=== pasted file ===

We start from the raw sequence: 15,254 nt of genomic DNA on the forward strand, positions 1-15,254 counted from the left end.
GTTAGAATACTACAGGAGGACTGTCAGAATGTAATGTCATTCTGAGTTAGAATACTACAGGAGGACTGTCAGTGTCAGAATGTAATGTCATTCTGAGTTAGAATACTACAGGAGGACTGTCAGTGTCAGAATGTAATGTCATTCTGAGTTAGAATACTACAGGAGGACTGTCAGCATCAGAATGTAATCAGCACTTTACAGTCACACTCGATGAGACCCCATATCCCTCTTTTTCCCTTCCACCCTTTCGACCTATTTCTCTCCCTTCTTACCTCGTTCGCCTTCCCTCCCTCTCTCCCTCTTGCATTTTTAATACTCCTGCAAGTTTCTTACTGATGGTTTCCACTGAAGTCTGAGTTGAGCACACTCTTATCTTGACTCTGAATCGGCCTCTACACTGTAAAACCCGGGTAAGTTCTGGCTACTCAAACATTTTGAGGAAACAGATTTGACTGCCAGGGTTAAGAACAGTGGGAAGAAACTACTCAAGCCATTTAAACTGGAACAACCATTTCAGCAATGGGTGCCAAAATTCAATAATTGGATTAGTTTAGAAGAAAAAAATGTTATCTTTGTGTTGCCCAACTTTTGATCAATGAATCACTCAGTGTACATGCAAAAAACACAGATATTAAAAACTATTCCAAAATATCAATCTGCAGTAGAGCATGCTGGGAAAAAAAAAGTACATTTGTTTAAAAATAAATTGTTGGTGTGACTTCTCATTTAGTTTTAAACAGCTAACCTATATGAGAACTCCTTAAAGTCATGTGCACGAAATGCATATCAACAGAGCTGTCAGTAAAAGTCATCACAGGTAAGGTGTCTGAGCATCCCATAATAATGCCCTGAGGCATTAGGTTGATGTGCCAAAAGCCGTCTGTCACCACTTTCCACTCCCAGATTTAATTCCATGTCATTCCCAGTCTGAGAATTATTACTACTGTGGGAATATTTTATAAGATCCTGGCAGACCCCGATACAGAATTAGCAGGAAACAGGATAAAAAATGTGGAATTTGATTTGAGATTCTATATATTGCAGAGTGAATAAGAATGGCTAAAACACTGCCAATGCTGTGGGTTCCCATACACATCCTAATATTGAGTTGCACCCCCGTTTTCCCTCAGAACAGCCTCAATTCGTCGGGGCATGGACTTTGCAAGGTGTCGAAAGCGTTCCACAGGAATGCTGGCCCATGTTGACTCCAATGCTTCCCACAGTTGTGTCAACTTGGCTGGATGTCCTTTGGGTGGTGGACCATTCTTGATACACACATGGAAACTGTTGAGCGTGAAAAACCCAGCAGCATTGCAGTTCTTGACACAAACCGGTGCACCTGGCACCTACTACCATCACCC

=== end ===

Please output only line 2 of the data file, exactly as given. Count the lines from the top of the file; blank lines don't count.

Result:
GTTAGAATACTACAGGAGGACTGTCAGAATGTAATGTCATTCTGAGTTAGAATACTACAGGAGGACTGTCAGTGTCAGAATGTAATGTCATTCTGAGTTAGAATACTACAGGAGGACTGTCAGTGTCAGAATGTAATGTCATTCTGAGTTAGAATACTACAGGAGGACTGTCAGCATCAGAATGTAATCAGCACTTTACAGTCACACTCGATGAGACCCCATATCCCTCTTTTTCCCTTCCACCCTTTCGACCTATTTCTCTCCCTTCTTACCTCGTTCGCCTTCCCTCCCTCTCTCCCTCTTGCATTTTTAATACTCCTGCAAGTTTCTTACTGATGGTTTCCACTGAAGTCTGAGTTGAGCACACTCTTATCTTGACTCTGAATCGGCCTCTACACTGTAAAACCCGGGTAAGTTCTGGCTACTCAAACATTTTGAGGAAACAGATTTGACTGCCAGGGTTAAGAACAGTGGGAAGAAACTACTCAAGCCATTTAAACTGGAACAACCATTTCAGCAATGGGTGCCAAAATTCAATAATTGGATTAGTTTAGAAGAAAAAAATGTTATCTTTGTGTTGCCCAACTTTTGATCAATGAATCACTCAGTGTACATGCAAAAAACACAGATATTAAAAACTATTCCAAAATATCAATCTGCAGTAGAGCATGCTGGGAAAAAAAAAGTACATTTGTTTAAAAATAAATTGTTGGTGTGACTTCTCATTTAGTTTTAAACAGCTAACCTATATGAGAACTCCTTAAAGTCATGTGCACGAAATGCATATCAACAGAGCTGTCAGTAAAAGTCATCACAGGTAAGGTGTCTGAGCATCCCATAATAATGCCCTGAGGCATTAGGTTGATGTGCCAAAAGCCGTCTGTCACCACTTTCCACTCCCAGATTTAATTCCATGTCATTCCCAGTCTGAGAATTATTACTACTGTGGGAATATTTTATAAGATCCTGGCAGACCCCGATACAGAATTAGCAGGAAACAGGATAAAAAATGTGGAATTTGATTTGAGATTCTATATATTGCAGAGTGAATAAGAATGGCTAAAACACTGCCAATGCTGTGGGTTCCCATACACATCCTAATATTGAGTTGCACCCCCGTTTTCCCTCAGAACAGCCTCAATTCGTCGGGGCATGGACTTTGCAAGGTGTCGAAAGCGTTCCACAGGAATGCTGGCCCATGTTGACTCCAATGCTTCCCACAGTTGTGTCAACTTGGCTGGATGTCCTTTGGGTGGTGGACCATTCTTGATACACACATGGAAACTGTTGAGCGTGAAAAACCCAGCAGCATTGCAGTTCTTGACACAAACCGGTGCACCTGGCACCTACTACCATCACCC